from Wiktionary, Creative Commons Attribution/Share-Alike License
- adj. of or relating to a creature
- adj. being a creature, created
from the GNU version of the Collaborative International Dictionary of English
- adj. Belonging to a creature; having the qualities of a creature.
from The Century Dictionary and Cyclopedia
- Pertaining or relating to creatures or created things.
And so, though there are differences, deep and impassable, between anything that can be called creatural righteousness, and that which bears the same name in the heavens, the fact that it does bear the same name is a guarantee to us that there is an essential resemblance between the righteousness of God in its lustrous perfectness, and the righteousness of His child in its imperfect effort.
Things did not move in a natural way -- those fringe creatural behaviors could be called "undead" rather than alive.
In the second place, the exemplar is the ideal form present in the divine mind that acts as the formal cause of creatural essences, and from this perspective the veritas of the res is its ontological conformity (Anselm's rectitudo) to its eternal model.
Here, however, the classic question of the relation between divine simplicity and creatural multiplicity again arises.
In the second place, since there is a perfect correspondence between creatural essences and divine ideas, the latter are numerically finite, like the former (Porro 1993).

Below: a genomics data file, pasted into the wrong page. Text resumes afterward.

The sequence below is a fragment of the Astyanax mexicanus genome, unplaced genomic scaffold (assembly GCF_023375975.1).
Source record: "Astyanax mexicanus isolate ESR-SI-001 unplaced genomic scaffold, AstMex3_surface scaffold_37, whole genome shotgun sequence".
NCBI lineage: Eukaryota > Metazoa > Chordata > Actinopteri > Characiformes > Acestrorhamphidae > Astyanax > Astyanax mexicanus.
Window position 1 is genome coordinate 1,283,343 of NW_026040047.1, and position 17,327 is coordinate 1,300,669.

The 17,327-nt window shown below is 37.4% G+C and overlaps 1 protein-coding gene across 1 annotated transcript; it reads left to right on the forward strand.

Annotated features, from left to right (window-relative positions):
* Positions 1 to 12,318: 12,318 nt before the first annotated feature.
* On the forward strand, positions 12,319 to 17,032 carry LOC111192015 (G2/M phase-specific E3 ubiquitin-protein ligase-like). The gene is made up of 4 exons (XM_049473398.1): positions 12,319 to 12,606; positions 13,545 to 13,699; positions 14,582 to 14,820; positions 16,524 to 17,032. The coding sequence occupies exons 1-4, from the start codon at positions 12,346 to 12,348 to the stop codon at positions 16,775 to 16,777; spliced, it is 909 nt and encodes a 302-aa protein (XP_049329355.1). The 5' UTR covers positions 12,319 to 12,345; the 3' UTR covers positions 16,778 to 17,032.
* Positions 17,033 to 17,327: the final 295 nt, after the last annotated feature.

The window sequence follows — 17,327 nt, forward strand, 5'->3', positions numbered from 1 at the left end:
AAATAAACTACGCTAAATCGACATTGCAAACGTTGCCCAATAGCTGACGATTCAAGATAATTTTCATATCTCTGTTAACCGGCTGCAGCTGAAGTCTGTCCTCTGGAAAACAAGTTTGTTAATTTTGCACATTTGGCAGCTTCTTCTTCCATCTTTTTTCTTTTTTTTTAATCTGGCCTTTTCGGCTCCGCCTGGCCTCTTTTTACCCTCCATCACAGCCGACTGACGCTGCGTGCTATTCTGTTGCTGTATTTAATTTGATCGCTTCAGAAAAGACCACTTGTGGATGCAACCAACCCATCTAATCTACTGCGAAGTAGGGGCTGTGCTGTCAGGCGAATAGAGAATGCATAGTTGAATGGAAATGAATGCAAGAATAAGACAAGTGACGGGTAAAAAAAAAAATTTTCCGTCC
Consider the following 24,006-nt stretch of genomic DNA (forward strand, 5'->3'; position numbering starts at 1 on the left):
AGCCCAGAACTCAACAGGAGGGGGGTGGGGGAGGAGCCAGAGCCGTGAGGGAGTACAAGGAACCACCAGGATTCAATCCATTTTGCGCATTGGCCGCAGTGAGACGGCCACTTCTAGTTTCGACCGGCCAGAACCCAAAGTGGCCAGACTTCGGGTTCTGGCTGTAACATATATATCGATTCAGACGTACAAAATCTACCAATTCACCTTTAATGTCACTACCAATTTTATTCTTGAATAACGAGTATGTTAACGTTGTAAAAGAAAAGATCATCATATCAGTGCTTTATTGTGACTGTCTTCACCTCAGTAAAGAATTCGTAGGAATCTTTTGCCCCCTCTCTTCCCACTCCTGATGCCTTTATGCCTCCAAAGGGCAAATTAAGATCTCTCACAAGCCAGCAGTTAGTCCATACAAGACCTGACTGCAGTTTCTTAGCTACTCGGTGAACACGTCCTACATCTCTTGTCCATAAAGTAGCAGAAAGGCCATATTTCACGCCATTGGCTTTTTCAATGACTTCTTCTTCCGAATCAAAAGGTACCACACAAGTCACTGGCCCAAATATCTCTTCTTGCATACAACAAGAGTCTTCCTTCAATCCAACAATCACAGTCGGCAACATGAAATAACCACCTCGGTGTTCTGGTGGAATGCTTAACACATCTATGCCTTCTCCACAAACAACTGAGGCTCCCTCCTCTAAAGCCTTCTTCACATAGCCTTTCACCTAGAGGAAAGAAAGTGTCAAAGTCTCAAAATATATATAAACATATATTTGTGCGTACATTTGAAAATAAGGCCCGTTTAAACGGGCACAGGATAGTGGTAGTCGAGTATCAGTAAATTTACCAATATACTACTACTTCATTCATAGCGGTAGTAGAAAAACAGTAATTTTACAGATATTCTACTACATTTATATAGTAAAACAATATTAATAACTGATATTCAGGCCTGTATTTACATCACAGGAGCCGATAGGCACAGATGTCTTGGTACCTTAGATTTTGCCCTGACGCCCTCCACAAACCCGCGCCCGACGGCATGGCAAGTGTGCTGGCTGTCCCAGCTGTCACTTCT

There is no real identity, or community, between creatural being and divine being, but only a form of community originating in the indeterminacy of the most general concept of being.
According to Henry an idea is in God for the fact that divine essence is in some ways imitable by creatural essences.
The effective indifference of essences must therefore be taken in a narrower sense (than in Avicenna too): every creatural essence tends naturally toward non-being
For Hallward, the singular logic of Deleuze's thought is analogous to the tradition of theophantic thinkers, whereby the divine spark of creation is entombed in creatures; the task of the creature is to redeem that divine spark from its creatural prison.
But who will not rather approve the arrangement by which man in his creatural life may have unbroken access to an Infinite Power?